The office is a hotbed for producing drama queens – people who have a tendency to cause and magnify the seriousness and gravity of any given situation.
What I find interesting is that most drama queens would never define themselves as such, and in some cases will even accuse other people of it! Here is a list that will help you determine whether you or someone nearby is a drama queen.
1. They bond through complaining
When meeting and interacting with the people around us the tendency is to look for common ground. At work it’s quite easy to find common ground – your work. You can also discuss families or outside interests. For some reason, there is a tendency for people to bond around the negative. Talking about things that you don’t like, people that frustrate you, and celebrities that irritate. It’s a common practice with drama queens as it makes social use of their negative viewpoint on life.
2. They attach themselves to any disaster that may occur
The drama queen is on a constant search for creating more significance in their life. The mainstream media is a great source of material for the drama queen. Notably, large scale, sad news is something that drama queens seem to get heavily invested in. Of course we reach out and feel sadness at others’ misfortune, but there is something deeper about the way a drama queen attaches. It is as though they have been affected more than anyone else.
3. Minor inconveniences are made out to be major ones
Inconveniences are a part of life, there is always something that gets in the way of what we really want to do. Most of us internalise the frustration. We may vent a little bit, perhaps even swear under our breath if it’s particularly frustrating, but we move on. Drama queens love to tell everyone about it. They are the ones that will roll their eyes and sigh loudly in the hope someone will ask them what’s wrong. If nobody does, they’ll most likely offer an explanation as to why they’re so bothered. The drama queen will be heard repeating the drama or variations of it to several people – one on one, to groups, on the phone… any opportunity.
4. They produce complicated explanations for simple occurrences
As the thirst for drama continues, the drama queen finds ways to attribute elaborate and expansive explanations for simple things. Perhaps a manager walks in with a frustrated look and closes the office door immediately. The drama queen will quickly discover a whole story line to explain the exact cause of the manager’s furrowed brow. It will often have something to do with past baggage, speculation or extrapolation of simple facts. The answer to an unexplained mood is never simple for the drama queen.
5. Allergic to everything – especially deadlines
Without a doubt medical science is showing us that the prevalence of dietary conditions and allergies are increasing. Some of it can be explained by diagnostic tests being administered more frequently – but for some reason the drama queen seems to be especially prone to a variety of disorders even beyond food allergies, having larger than life reactions to stress, animals, people, paint, sounds, furniture, temperature, changes, computers. Not only is the drama queen allergic to an unusual array of things, but they also make sure that everyone is aware that they are allergic to everything. And the biggest allergy is to deadlines. No matter what time it is the drama queen freaks out – “oh no we’re running out of time” “We’ll never get it finished” “There’s not enough hours in the day” – always WISHING things could be better. “I wish it was Friday.”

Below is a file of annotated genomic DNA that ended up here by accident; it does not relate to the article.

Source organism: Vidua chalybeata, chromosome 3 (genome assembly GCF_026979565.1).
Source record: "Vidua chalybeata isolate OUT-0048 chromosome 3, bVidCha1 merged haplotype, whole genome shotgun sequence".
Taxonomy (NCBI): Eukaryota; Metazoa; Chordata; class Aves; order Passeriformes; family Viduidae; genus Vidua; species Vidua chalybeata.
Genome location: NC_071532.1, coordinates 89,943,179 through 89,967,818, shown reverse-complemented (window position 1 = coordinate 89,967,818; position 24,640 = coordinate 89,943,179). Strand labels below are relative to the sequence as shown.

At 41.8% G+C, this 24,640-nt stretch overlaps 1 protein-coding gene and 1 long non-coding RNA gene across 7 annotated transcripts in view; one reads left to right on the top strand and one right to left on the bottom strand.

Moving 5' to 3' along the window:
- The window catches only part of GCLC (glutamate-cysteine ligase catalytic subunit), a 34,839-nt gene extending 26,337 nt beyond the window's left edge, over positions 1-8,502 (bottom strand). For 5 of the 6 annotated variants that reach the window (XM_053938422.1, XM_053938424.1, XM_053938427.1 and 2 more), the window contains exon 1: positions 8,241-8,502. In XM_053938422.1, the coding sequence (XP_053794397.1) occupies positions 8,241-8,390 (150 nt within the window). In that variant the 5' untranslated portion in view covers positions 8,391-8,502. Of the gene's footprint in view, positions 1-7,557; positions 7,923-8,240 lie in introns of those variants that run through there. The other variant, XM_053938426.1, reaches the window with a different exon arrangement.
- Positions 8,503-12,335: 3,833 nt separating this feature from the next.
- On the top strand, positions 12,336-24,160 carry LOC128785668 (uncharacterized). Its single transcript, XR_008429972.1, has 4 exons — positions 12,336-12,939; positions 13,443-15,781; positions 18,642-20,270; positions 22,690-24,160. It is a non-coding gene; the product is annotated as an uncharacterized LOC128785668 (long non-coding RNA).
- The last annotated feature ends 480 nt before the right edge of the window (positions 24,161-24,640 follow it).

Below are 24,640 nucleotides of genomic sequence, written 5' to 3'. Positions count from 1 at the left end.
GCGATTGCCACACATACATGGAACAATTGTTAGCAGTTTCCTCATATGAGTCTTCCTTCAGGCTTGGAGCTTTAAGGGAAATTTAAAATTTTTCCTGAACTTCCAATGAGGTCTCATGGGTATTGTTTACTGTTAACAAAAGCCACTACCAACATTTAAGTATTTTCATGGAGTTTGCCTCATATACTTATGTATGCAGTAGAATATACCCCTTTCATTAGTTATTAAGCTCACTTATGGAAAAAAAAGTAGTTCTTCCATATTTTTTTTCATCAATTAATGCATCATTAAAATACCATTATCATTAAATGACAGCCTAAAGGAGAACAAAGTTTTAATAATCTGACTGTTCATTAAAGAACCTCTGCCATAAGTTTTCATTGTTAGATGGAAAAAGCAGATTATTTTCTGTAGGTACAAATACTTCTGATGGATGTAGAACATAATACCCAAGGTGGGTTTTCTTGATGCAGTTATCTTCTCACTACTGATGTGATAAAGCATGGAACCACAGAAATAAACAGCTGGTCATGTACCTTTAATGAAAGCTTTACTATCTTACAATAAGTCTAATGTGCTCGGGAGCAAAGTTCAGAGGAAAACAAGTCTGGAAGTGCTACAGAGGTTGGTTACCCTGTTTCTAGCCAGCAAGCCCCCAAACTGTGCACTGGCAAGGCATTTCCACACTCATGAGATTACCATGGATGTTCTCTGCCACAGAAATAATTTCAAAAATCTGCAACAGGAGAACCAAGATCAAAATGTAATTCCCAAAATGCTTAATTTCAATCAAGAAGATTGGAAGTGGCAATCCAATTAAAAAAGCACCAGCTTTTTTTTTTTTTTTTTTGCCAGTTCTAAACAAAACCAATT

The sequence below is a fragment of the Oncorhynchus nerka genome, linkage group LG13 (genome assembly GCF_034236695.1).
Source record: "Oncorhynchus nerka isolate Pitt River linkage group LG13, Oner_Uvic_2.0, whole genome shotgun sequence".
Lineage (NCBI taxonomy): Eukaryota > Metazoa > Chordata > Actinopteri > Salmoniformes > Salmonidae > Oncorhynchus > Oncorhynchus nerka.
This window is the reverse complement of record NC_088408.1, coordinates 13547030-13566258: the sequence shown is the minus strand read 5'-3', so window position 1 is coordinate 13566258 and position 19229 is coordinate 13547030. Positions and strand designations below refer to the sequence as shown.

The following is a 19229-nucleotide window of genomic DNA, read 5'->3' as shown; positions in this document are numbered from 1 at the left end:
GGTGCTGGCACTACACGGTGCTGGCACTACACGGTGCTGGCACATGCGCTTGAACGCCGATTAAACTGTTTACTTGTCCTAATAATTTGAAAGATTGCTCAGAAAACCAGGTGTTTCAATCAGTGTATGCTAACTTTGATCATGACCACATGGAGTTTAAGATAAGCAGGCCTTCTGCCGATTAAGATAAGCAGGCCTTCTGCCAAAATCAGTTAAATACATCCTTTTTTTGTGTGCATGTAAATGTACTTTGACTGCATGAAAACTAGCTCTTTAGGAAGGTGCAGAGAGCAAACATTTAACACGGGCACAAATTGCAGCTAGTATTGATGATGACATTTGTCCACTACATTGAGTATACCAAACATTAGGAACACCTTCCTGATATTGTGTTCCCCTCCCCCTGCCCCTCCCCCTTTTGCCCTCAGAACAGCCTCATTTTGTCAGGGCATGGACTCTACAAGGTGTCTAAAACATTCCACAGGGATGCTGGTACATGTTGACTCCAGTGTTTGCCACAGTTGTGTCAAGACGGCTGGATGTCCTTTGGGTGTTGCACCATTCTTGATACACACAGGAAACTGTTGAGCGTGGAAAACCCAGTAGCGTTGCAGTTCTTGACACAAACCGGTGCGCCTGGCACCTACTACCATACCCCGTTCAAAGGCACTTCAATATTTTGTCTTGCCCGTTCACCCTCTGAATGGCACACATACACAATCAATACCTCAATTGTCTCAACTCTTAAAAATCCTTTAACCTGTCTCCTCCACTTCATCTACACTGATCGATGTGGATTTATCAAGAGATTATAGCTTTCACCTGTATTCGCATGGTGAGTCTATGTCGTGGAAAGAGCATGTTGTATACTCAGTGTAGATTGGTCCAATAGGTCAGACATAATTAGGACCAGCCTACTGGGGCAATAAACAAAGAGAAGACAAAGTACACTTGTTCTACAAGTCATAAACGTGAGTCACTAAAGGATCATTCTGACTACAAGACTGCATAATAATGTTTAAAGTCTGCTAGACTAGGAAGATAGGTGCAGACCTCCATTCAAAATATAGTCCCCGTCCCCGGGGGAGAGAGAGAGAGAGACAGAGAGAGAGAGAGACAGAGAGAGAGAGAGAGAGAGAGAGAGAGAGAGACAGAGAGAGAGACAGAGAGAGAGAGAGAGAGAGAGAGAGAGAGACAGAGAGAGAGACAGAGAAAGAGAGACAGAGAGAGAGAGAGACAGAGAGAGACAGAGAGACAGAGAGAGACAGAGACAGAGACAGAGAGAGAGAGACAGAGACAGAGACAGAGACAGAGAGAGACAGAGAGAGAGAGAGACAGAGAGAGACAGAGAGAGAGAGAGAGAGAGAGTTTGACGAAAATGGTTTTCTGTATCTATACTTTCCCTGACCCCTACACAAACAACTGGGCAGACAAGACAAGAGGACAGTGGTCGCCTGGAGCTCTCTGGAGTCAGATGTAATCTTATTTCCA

6. Worst service ever
When heading out to a work dinner or function, the drama queen (who has most likely been quite vocal in the selection of venue, but is also the first to deliver a hefty complaint when the service is anything but five star) seems to be a magnet for problems. Why do they get the seat near the door that keeps opening, or the position under the cold air vent, the view to the toilets, the broken chair, the cold meal, the wrong food, the arrogant waiter, the lipstick on the cup, or the half empty glass? Drama queens attract bad service and are well versed in their delivery of harsh complaints. Drama queens will be quick to find fault with most suppliers, services and staff…and managers.
7. Being a sick martyr
The drama queen seems to thrive on suffering, and what better form of suffering is there than the common cold? It’s usually minor enough that they can function at work, but significant enough that everyone will notice. Those that speak to the drama queen will hear an exaggerated version of a blocked nose voice, see half drooping eyelids “ugggh I am not well at all” “I shouldn’t be here” “I could barely get up this morning – but I had to come in” “There’s so much to do and I feel shocking” “ooh I’m dying with this flu”.
Drama queens add unnecessary stress and negativity to many teams.
Sometimes though – the drama queen is perceptive – and even adopts the role of team comedian. They laugh at themselves, they make us laugh – but it’s all too rare.
Can drama queens change? What do you think?
Eve Ash, psychologist and CEO of Seven Dimensions, has produced over 500 business films, including some hilarious comedy films (www.7d-tv.com) and is a widely acclaimed public speaker (www.eveash.com).